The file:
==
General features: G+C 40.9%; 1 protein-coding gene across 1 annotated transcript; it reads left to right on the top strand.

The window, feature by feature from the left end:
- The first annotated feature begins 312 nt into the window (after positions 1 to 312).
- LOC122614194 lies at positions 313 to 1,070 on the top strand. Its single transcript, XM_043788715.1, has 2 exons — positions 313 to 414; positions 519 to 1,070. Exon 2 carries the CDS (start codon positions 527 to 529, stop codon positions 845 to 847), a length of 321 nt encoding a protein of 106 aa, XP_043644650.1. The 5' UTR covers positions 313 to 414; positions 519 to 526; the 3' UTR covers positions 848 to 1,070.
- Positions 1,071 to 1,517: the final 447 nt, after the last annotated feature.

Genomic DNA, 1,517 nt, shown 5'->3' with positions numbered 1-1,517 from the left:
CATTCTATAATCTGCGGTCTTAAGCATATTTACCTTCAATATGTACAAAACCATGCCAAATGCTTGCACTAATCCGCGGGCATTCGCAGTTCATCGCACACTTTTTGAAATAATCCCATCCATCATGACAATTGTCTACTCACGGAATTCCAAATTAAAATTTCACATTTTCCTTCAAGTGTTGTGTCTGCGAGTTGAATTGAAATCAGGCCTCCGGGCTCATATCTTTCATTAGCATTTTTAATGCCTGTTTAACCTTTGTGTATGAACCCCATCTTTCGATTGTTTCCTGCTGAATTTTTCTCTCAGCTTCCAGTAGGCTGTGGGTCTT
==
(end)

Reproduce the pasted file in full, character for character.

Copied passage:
General features: G+C 40.9%; 1 protein-coding gene across 1 annotated transcript; it reads left to right on the top strand.

The window, feature by feature from the left end:
- The first annotated feature begins 312 nt into the window (after positions 1 to 312).
- LOC122614194 lies at positions 313 to 1,070 on the top strand. Its single transcript, XM_043788715.1, has 2 exons — positions 313 to 414; positions 519 to 1,070. Exon 2 carries the CDS (start codon positions 527 to 529, stop codon positions 845 to 847), a length of 321 nt encoding a protein of 106 aa, XP_043644650.1. The 5' UTR covers positions 313 to 414; positions 519 to 526; the 3' UTR covers positions 848 to 1,070.
- Positions 1,071 to 1,517: the final 447 nt, after the last annotated feature.

Genomic DNA, 1,517 nt, shown 5'->3' with positions numbered 1-1,517 from the left:
CATTCTATAATCTGCGGTCTTAAGCATATTTACCTTCAATATGTACAAAACCATGCCAAATGCTTGCACTAATCCGCGGGCATTCGCAGTTCATCGCACACTTTTTGAAATAATCCCATCCATCATGACAATTGTCTACTCACGGAATTCCAAATTAAAATTTCACATTTTCCTTCAAGTGTTGTGTCTGCGAGTTGAATTGAAATCAGGCCTCCGGGCTCATATCTTTCATTAGCATTTTTAATGCCTGTTTAACCTTTGTGTATGAACCCCATCTTTCGATTGTTTCCTGCTGAATTTTTCTCTCAGCTTCCAGTAGGCTGTGGGTCTT